Spring is just around the corner. With the COVID vaccines underway, the coming months are going to be a time for new beginnings and fresh starts. You will be able to leave your home more, maybe go to the gym, or even join an exercise class. Online fitness classes continue to offer a variety of options. It’s a good time to re-evaluate your exercise plan and think not only about what your body needs but what you enjoy – especially if you’re older.

According to the Centers for Disease Control and Prevention, by age 75 one in three men and one in two women do not engage in any physical activity. That’s zero exercise. None. But getting 30 to 60 minutes of exercise a day is proven to reduce many symptoms of diseases. 

Luke Frank, manager of Opal Memory Care for Murano Senior Living, one of many Leisure Care Communities, and the organizer of the PrimeFit exercise program, says seniors are often surprised by how much exercise they get just moving around during the day. And when making an exercise plan, they should be open to new types of movement.

“Maybe you never thought you’d enjoy strength training exercise, but there it is,” Frank says. “You try new things and see what happens.” 

Frank says it’s important that each person has a tailored exercise plan designed to reduce their specific disease symptoms. Here are some of the most common problems and how movement can help. 

Balance problems: The CDC says physical activity helps seniors reduce the risk of falling and fracturing bones. 

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Frank agrees and says most balance problems can be traced back to inactivity. “When you have atrophy in your muscles, you have a longer reaction time and a higher risk of falls,” he says. “So you really have to look at strength training to reduce the problem.” 

Leisure Care Murano has partnered with Virtual Care to provide access to online classes residents can take in their rooms. “Classes target arthritis, fall prevention, balance issues, flexibility and other common challenges seniors face. flexibility, cardiac and pulmonary rehabilitation, and more.  All classes are presented by experienced physical, occupational and speech therapy specialists through live and prerecorded sessions,” explains Sumedha Kukreja OT, MBA.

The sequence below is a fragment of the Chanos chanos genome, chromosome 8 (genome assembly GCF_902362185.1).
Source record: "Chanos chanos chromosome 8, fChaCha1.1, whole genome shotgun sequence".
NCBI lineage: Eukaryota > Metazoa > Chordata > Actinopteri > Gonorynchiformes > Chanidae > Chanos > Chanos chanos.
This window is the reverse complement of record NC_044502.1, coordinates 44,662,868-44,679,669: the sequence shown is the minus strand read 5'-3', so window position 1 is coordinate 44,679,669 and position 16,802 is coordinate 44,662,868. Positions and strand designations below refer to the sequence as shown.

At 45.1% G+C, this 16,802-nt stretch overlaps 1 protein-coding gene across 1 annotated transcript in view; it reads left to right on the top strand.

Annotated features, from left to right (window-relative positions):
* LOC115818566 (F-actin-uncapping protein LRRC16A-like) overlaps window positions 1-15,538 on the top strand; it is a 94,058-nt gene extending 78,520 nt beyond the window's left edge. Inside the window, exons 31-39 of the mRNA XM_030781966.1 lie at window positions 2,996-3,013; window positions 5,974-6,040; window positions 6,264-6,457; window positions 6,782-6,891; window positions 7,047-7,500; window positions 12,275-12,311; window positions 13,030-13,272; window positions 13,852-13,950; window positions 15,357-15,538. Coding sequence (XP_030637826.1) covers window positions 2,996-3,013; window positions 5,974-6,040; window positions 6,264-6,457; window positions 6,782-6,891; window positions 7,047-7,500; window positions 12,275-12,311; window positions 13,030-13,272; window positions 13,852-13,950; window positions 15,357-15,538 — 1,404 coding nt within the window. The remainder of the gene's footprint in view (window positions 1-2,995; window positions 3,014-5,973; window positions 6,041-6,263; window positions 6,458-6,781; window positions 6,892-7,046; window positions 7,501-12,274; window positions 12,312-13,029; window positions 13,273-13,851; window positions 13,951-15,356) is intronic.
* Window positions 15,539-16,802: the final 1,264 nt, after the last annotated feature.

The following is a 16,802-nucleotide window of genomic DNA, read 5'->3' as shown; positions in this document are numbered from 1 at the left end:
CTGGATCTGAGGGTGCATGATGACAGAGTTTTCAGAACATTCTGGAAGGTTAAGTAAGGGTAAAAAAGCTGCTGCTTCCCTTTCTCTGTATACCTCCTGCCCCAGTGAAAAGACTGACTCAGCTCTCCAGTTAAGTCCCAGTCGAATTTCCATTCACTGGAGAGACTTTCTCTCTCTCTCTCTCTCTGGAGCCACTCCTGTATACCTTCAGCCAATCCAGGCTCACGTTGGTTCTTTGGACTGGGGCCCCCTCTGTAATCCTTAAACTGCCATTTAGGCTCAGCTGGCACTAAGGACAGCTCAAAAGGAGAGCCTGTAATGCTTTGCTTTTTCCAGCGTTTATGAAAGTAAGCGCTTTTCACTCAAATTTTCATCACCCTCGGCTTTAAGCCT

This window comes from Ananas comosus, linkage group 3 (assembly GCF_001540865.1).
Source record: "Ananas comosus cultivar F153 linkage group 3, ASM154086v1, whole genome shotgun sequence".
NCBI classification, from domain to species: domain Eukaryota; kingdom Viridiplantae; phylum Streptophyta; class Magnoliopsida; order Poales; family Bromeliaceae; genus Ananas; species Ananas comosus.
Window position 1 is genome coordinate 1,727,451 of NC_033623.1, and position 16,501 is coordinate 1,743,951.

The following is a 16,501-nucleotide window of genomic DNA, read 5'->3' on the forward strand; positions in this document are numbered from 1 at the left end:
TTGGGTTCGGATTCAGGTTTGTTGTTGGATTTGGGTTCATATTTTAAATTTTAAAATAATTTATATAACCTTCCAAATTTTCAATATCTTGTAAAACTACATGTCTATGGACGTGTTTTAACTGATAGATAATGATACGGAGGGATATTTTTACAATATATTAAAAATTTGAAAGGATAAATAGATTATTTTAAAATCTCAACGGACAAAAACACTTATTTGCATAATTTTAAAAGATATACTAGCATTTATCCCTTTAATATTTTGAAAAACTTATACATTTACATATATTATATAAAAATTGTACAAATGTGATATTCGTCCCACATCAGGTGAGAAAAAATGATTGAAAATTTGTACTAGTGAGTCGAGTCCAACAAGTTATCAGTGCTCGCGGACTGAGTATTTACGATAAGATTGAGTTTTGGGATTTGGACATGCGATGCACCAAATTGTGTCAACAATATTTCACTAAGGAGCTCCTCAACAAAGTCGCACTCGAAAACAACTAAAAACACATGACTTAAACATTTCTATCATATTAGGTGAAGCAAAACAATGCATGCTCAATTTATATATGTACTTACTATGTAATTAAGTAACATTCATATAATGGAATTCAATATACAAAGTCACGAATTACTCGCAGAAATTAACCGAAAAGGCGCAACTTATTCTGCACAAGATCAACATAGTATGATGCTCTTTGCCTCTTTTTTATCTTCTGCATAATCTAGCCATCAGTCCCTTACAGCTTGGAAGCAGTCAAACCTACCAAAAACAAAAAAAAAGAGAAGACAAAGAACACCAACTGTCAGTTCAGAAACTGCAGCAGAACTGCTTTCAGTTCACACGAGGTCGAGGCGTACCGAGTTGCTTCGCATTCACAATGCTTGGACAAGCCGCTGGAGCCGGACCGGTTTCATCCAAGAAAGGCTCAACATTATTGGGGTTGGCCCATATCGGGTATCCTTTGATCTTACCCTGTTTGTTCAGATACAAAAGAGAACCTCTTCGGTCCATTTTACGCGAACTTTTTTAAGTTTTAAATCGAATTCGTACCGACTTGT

Movement disorders: Exercise is crucial to helping people with movement disorders maintain healthy muscles, bones and joints and to improve stamina and muscle strength. But it goes beyond that for those with Parkinson’s disease. 

According to Jennifer Gillick, the program director for the Northwest chapter of the American Parkinson Disease Association (APDA), “There are a wealth of studies saying that exercise is almost the only thing that slows the progression of the disease. Exercise and medication management are critical.”

But how much exercise is enough and what type of exercise is best? Gillick says that about 150 minutes a week is recommended. That should include some intense time at a higher heart rate and also, because the disease tends to limit movements, she recommends focusing on big motions – like taking longer strides and swinging your arms. 

Gillick also recommends patients find specific programs for their movement disorder and their favorite forms of exercise. For example, there are yoga, boxing and tai chi classes that are adapted for Parkinson’s patients. 

Heart conditions: Exercise is important for anyone who struggles with this condition because heart disease is the leading cause of death for people 65 and over. And exercise is shown to reduce the risk of dying from coronary heart disease and developing high blood pressure.

The CDC recommends each person get about 150 minutes of moderate-intensity exercise like brisk walking or bicycling every week. Programs like PrimeFit include options like stationary bikes or push-pull machines that can be done safely indoors.

Dementia and Alzheimer’s: Not only does exercise reduce symptoms of anxiety and depression, it improves mood and feelings of wellbeing. Furthermore, studies have shown that people who exercise have fewer Alzheimer’s plaques and tangles in the brain and perform better on cognitive tests.   

Currently, Frank works with dementia patients at Murano Senior Living and sees many of them struggle with depression because their world is changing rapidly. But when they exercise their bodies release endorphins that protect the brain and help them feel better.

Keep moving

With the senior population where the diseases and symptoms vary so greatly, it’s often helpful to work with a program that creates a custom exercise plan.

“I think it’s important to keep the big picture in front of you,” Frank says. “What is it that you’re doing this for? Maybe you want to be able to go shopping or to a baseball game with your grandkids. When you think of that big picture, the minutes you spend getting your body tuned up are really small.”

Murano Senior Living is a vibrant community in the heart of First Hill offering independent living, assisted living and specialized memory care with no buy-in requirements and elevated amenities like PrimeFit, innovative design and unparalleled dining.